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Social Exclusion of Children. Journal of Social Issues (JOSI)

  • ID: 2898979
  • Journal
  • May 2014
  • Region: Global
  • 192 Pages
  • John Wiley and Sons Ltd
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In the past decade, an increasing volume of psychological research has been conducted on social exclusion by social and developmental psychologists. The very best of this new body of work is showcased in this volume, providing an understanding of how children experience, evaluate, and understand exclusion as well as inclusion. For interventions to be effective, programs designed to ameliorate social problems associated with exclusion need to be based on an understanding of how, why, and under what conditions, social groups make decisions to exclude others, how children experience this exclusion, and how this originates and changes over the course of the lifespan. This volume draws together and foregrounds social and developmental psychological research to show its central relevance to the social exclusion of children.

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INTRODUCTION

Social Exclusion of Children: Developmental Origins of Prejudice

Dominic Abrams and Melanie Killen 1

SECTION I: PSYCHOLOGICAL FOUNDATIONS OF INCLUSION AND EXCLUSION

Peer Group Rejection in Childhood: Effects of Rejection Ambiguity, Rejection Sensitivity, and Social Acumen

Drew Nesdale, Melanie J. Zimmer–Gembeck, and Natalie Roxburgh 11

When Do Children Dislike Ingroup Members?: Resource Allocation from Individual and Group Perspectives

Kelly Lynn Mulvey, Aline Hitti, Adam Rutland, Dominic Abrams, and Melanie Killen 28

Does Moral and Social Conventional Reasoning Predict British Young People s Judgments About the Rights of Asylum Seeker Youth?

Martin D. Ruck and Harriet R. Tenenbaum 46

Do Adolescents Evaluations of Exclusion Differ Based on Gender Expression and Sexual Orientation?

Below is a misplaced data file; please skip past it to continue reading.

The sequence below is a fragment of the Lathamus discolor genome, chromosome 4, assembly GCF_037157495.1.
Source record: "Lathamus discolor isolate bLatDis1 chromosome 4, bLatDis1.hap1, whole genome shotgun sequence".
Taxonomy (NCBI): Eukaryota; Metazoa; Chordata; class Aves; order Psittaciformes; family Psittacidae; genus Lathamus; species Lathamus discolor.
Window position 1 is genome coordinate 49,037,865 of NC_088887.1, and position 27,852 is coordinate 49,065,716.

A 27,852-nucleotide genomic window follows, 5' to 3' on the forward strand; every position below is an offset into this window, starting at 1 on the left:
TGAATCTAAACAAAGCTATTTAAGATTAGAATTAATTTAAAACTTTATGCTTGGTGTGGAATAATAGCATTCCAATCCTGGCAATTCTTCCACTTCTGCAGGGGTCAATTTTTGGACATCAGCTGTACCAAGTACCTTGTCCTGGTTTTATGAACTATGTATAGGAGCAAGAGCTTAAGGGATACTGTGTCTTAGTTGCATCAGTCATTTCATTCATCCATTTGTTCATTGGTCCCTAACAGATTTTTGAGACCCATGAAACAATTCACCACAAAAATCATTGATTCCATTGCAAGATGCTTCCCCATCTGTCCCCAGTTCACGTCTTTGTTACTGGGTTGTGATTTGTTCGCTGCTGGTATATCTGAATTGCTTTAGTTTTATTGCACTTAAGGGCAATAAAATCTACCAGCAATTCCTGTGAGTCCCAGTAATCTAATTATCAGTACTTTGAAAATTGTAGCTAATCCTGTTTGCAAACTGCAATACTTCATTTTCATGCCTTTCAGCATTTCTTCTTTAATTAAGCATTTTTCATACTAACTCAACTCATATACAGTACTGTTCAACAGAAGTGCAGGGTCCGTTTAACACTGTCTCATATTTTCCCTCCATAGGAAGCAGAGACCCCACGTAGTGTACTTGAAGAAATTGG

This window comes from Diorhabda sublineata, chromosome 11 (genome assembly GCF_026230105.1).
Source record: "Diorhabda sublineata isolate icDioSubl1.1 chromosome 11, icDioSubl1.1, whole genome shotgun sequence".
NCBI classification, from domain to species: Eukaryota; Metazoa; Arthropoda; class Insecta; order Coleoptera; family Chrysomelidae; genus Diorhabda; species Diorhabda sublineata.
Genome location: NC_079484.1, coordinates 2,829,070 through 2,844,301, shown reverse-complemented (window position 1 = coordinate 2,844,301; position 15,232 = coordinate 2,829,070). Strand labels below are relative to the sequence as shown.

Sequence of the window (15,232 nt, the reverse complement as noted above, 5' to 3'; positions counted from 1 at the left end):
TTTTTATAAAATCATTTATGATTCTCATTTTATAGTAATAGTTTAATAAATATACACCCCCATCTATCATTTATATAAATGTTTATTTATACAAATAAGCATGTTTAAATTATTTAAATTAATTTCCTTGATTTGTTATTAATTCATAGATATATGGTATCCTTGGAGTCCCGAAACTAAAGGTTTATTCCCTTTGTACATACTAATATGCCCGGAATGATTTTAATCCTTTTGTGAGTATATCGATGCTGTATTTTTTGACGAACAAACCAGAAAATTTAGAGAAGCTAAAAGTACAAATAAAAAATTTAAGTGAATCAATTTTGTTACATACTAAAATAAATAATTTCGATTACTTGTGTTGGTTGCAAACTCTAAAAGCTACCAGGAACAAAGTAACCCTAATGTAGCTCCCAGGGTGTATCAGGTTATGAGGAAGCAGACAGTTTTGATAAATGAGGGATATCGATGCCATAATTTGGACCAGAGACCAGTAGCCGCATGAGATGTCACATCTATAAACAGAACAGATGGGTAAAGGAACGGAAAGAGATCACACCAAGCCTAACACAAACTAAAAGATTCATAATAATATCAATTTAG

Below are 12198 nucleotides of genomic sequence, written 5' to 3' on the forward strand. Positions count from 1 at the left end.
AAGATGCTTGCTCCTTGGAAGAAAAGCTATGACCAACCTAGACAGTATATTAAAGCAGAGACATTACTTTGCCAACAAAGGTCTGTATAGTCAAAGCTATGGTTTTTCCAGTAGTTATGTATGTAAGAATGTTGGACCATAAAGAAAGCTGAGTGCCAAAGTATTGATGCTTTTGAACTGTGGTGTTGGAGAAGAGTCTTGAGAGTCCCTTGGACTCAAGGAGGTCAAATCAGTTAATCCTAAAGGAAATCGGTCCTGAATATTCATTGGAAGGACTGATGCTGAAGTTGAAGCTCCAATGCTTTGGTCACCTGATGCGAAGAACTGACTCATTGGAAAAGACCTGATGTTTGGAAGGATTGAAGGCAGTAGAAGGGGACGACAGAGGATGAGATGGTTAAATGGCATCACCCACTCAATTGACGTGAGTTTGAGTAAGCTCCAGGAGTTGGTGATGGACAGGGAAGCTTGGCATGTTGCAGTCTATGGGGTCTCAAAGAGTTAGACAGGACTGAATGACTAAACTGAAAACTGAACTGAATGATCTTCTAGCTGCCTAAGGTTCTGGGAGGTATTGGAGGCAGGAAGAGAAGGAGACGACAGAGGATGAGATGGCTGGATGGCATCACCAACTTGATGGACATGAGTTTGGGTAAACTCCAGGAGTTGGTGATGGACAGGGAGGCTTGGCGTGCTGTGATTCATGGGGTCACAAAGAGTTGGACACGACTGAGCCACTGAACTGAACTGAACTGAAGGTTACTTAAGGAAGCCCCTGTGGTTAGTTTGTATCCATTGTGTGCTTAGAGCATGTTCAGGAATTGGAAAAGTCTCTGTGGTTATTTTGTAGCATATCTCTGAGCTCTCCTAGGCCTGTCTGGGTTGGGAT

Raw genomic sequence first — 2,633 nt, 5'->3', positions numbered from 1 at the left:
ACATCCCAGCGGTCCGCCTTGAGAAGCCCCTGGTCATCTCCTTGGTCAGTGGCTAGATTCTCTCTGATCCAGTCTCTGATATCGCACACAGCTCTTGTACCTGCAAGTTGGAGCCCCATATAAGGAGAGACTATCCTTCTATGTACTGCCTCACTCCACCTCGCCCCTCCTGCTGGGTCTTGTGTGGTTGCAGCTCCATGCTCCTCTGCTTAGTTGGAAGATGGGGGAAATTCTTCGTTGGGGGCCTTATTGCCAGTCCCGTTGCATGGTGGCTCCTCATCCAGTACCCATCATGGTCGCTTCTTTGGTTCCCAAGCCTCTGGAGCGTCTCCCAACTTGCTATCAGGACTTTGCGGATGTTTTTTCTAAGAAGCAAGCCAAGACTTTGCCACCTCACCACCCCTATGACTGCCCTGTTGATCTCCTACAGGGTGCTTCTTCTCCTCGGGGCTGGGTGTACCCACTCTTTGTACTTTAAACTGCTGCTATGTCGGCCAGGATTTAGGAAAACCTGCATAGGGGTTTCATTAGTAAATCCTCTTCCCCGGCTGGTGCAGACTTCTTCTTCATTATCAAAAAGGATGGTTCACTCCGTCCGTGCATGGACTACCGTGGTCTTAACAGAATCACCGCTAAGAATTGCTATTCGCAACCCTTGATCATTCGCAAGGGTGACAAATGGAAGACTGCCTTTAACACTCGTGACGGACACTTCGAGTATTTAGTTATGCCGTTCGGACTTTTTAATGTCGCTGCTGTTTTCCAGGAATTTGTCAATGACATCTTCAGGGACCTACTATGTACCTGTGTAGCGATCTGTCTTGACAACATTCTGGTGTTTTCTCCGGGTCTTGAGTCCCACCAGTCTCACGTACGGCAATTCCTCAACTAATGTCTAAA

Justin E. Heinze and Stacey S. Horn 62

SECTION II: REVEALING AND CHALLENGING EXCLUSION NORMS

Of Affect and Ambiguity: The Emergence of Preference for Arbitrary Ingroups

Yarrow Dunham and Jason Emory 80

How Young Children Evaluate People With and Without Disabilities

Lauren K. Huckstadt and Kristin Shutts 98

Can Fostering Children s Ability to Challenge Sexism Improve Critical Analysis, Internalization, and Enactment of Inclusive, Egalitarian Peer Relationships?

Erin Pahlke, Rebecca S. Bigler, and Carol Lynn Martin 113

Ethnic Classroom Composition and Peer Victimization: The Moderating Role of Classroom Attitudes

Jochem Thijs, Maykel Verkuyten, and Malin Grundel 132

How Peer Norms of Inclusion and Exclusion Predict Children s Interest in Cross–Ethnic Friendships

Linda R. Tropp, Thomas C. O Brien, and Katya Migacheva 149

What Makes a Young Assertive Bystander? The Effect of Intergroup Contact, Empathy, Cultural Openness, and In–Group Bias on Assertive Bystander Intervention Intentions

Nicola Abbott and Lindsey Cameron 165

SECTION III: COMMENTARY

Intergroup Social Exclusion in Childhood: Forms, Norms, Context, and Social Identity

Mark Bennett 181
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Sean G. Massey
Ricardo E. Barreras
Ann Bettencourt
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